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Release of distributed version control systems made possible certain changes to workflow in software development. Some changes were immediately obvious while others might not have been quite so obvious. Here are some of them.
Essentially creating branches did not require long planning before as it used to be and could be created for even minor features or things that would be discarded later. Improved merging was the other part that made branches more useful: earlier method involved individual patch/diff files but version control had no ability to track what was already merged. When version control could track these for you it became smaller effort and allowed further changes.
Better merging allowed keeping different repositories: per sub-project, per developer, per location.. You name it. Each repository could have branches and changes independently of main project (“superproject”) which in turn would help to control user access (no need to commit to the main project), efficiency (different locations) and safety in case disaster strikes (additional clone). Having support for multiple repositories also allowed rewriting workflow rules entirely as suitable for the project, not as version control designer had set them.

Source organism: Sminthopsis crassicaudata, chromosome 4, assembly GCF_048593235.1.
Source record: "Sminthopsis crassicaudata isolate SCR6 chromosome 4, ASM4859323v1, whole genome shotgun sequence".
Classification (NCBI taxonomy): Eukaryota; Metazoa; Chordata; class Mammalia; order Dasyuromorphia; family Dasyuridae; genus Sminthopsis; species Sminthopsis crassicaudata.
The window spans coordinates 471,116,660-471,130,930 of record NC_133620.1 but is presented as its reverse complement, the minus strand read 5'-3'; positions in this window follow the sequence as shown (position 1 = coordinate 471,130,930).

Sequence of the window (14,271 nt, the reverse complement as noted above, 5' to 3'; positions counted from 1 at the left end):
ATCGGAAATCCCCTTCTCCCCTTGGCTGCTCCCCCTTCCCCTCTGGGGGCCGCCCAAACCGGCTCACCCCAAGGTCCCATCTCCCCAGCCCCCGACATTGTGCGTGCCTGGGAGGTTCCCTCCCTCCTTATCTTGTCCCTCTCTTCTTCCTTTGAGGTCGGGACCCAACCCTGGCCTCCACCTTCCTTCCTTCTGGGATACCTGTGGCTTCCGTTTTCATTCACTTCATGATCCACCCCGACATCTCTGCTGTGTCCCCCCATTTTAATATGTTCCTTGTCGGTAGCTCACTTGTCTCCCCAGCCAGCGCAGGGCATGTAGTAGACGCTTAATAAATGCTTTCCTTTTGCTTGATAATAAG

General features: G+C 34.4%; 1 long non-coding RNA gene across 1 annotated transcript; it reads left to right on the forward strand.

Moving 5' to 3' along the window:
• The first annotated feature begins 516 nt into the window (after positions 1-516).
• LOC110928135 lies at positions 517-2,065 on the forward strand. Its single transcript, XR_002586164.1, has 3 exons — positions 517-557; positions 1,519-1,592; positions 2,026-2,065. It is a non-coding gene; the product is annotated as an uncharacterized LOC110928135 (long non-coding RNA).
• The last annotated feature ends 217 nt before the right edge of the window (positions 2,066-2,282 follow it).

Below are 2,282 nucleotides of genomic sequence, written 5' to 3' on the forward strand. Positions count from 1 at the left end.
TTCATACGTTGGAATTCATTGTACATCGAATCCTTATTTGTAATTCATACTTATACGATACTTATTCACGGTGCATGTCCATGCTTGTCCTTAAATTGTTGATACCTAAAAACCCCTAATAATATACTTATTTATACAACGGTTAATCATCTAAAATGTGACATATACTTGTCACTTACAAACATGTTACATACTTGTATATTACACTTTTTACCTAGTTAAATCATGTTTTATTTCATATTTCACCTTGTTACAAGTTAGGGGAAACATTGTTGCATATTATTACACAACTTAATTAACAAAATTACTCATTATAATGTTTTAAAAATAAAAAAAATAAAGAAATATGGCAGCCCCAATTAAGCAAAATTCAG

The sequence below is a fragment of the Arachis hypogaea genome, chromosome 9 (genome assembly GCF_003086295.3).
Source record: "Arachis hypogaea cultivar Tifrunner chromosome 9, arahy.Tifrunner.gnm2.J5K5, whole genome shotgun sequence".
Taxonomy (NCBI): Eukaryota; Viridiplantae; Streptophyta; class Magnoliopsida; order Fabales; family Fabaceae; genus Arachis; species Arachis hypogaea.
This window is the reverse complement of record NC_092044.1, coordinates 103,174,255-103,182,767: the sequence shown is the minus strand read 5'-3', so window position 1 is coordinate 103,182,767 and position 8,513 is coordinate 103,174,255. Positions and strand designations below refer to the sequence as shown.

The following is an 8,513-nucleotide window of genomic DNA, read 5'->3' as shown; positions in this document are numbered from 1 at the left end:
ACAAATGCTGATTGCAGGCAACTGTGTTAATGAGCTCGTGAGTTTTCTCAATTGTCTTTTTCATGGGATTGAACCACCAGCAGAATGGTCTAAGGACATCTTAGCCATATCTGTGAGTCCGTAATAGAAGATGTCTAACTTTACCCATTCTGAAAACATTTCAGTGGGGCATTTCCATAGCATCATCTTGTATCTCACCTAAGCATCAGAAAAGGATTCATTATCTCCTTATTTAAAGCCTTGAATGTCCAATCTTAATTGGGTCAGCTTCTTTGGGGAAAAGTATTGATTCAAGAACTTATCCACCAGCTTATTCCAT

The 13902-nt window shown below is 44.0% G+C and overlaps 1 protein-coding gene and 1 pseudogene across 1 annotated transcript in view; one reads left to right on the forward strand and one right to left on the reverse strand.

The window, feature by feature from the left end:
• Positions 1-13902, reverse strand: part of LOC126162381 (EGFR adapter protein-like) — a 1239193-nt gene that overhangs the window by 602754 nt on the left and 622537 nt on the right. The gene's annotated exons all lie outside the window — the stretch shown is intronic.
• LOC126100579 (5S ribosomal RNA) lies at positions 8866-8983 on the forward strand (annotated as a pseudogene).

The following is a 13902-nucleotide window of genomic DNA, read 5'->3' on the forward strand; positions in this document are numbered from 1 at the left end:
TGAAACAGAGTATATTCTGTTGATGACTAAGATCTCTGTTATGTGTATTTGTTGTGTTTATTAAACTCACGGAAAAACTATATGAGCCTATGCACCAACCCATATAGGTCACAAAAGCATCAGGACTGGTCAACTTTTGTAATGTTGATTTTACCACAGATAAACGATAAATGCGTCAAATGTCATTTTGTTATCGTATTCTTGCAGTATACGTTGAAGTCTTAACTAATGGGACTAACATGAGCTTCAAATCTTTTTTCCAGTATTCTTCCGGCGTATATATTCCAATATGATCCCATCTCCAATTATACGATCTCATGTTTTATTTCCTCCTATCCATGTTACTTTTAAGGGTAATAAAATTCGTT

Since every working copy is also a complete repository single developer could do all their work entirely locally, never needing to use another computer and you would have all you need on your laptop while travelling. Backups could be made from that one location but that would not be fully using the capabilities.
As with centralized systems it is entirely possible to also use Git with a central server: this is often used in corporate teams where the central model might be preferred due to way work is done and organized (timetables, resources..). But this is not a limitation as there can still be a repository for prepared releases separately from repository used during development or even multiple repositories for sub-projects. Essentially this is similar to old workflow with embellishments and integrates with backups in much the same way.
Real distributed workflows comes from the fact that no single repository is more “special” than any other: developers can pull from each other directly and/or push to another location for use by others. Because there is no longer limitation of a single repository as in the centralized model the ways of organizing workflow are much more open. In principle development can use any combination of branches, sub-projects and repositories for parts or whole of the development as needed for the workflow. In distributed model each clone of the repository is also a backup and each developer having a local clone also has a backup of the whole repository. Centralized server is not required, but can be still used for things like publishing regular builds of the project.
Largest impact of distributed versioning might still be ahead as people learn to use them and organize work in different ways. Distributed versioning systems have other interesting properties (merging separated from commit, tracking changesets of related changes instead of per-file changes) which could be discussed in length as well. In terms of managing software projects largest impact might be with how repositories are viewed: they are no longer as immutable as they were.
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